We’ve covered two choices for a deceased Catholic. One option: cremation after the funeral. Second option: one can also cremate, have the ashes buried or entombed, then have a funeral liturgy without body or urn. OCF 426-431 covers the CDWDS indult for US dioceses: having a funeral liturgy with the cremated remains present.
My international readers may be able to tell us if this is permitted in other countries. Keep in mind that an indult can expire or be withdrawn in the future. And let’s be clear about the Church’s stance on this. First cremation is permitted. No indult is required. You can have the funeral, then cremate. You can also cremate and bury, then have a funeral liturgy. These options are not covered by the special permission from Rome.
OCF 426 should explain it for us:
By virtue of an indult granted by the Congregation for Divine Worship and the Discipline of the Sacraments (Prot. 1589/96/L), the celebration of the Funeral Liturgy, including Mass, in the presence of the cremated remains of the body of a deceased person is permitted in the dioceses of the United States of America under the following conditions:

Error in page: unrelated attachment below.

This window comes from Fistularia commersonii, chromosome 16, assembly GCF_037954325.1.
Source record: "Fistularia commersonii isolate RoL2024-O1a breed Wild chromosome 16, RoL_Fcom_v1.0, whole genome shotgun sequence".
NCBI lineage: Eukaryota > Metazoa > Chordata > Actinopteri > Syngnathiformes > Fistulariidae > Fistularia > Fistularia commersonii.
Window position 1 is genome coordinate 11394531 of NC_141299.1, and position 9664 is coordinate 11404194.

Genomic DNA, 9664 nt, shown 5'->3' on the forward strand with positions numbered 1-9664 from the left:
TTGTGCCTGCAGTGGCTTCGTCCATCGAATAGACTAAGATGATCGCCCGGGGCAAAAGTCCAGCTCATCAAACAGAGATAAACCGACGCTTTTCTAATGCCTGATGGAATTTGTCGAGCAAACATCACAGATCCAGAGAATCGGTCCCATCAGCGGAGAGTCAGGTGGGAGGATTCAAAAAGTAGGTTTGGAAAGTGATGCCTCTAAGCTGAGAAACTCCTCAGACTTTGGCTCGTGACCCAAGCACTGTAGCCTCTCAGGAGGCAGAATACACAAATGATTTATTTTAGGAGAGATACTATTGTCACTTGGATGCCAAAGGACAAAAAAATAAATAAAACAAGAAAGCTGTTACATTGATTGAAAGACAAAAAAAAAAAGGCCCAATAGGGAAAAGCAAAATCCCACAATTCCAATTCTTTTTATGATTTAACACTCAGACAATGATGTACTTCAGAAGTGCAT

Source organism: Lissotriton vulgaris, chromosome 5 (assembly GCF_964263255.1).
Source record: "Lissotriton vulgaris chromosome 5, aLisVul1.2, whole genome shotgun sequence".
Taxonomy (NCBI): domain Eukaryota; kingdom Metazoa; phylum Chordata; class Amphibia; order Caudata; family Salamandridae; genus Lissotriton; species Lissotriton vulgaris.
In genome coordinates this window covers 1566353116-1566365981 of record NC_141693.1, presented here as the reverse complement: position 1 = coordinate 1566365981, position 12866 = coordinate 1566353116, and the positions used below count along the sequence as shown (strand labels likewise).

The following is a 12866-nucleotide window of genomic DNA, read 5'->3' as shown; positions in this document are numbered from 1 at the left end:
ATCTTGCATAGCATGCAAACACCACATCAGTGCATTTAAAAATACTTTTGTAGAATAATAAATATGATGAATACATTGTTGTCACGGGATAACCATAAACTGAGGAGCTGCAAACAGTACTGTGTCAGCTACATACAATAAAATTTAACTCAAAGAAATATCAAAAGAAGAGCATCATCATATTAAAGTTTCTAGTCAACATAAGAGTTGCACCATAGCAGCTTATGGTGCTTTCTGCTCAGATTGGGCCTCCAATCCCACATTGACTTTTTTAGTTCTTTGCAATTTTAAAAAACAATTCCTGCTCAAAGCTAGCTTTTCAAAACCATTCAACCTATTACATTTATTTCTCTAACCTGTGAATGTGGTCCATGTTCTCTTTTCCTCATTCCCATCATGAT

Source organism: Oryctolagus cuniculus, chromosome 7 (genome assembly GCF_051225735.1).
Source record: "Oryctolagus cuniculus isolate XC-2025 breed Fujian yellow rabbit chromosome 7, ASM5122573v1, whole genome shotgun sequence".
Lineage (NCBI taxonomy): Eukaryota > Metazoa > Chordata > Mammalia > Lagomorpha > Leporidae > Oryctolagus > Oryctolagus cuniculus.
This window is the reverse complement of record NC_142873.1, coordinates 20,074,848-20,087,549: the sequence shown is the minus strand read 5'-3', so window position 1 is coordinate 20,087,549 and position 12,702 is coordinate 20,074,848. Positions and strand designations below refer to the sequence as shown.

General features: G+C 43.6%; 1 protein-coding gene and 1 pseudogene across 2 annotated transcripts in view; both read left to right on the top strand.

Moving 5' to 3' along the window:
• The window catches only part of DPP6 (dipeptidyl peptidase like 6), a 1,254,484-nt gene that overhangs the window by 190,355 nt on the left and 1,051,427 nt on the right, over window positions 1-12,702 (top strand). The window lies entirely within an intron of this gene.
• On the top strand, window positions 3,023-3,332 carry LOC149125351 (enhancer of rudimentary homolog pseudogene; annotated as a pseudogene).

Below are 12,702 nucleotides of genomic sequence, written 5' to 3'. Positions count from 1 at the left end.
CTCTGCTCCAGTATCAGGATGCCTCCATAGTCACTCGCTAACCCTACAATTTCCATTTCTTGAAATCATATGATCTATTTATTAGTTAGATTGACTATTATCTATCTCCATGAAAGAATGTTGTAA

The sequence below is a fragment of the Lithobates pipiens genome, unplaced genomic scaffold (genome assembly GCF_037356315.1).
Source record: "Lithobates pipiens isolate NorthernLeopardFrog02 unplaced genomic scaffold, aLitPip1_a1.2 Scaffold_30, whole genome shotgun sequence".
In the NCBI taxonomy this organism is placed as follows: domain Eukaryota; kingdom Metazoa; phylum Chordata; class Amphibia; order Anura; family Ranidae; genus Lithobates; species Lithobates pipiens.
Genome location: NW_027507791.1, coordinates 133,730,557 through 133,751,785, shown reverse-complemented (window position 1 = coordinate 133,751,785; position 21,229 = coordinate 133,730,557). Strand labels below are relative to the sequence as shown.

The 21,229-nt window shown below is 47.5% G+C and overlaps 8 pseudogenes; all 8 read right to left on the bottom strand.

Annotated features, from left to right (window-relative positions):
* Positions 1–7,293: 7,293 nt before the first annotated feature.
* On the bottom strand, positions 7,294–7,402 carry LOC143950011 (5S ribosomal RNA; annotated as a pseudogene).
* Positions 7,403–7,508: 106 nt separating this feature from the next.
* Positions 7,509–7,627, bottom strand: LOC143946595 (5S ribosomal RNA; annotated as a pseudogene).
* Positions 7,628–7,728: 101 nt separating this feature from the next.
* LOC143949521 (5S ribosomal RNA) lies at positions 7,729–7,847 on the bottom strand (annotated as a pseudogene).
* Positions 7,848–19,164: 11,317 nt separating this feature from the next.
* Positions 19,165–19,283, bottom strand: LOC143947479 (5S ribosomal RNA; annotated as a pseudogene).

a. That the cremation not be inspired by motives contrary to Christian teaching, in accordance with what is laid down by the Code of Canon Law (1176.3).
b. That each diocesan bishop will judge whether it is pastorally appropriate to celebrate the liturgy for the dead, with or without Mass, with the ashes present, taking into account the concrete circumstances in each individual case, and in harmony with the spirit and precise content of the current canonical and liturgical norms.
I don’t think 426a is a widespread consideration. I’m not sure about condition b–does your bishop get involved with this pastoral judgment in “each individual case” or not?
I know that my bishop doesn’t want to get involved. At this point, I would say 1/4 of services at my parish involve ashes. Having a pastoral problem with people wanting to scatter the ashes of their loved ones. I think the allowing of cremation was a serious mistake in the US: it should have been nipped in the bud at the start.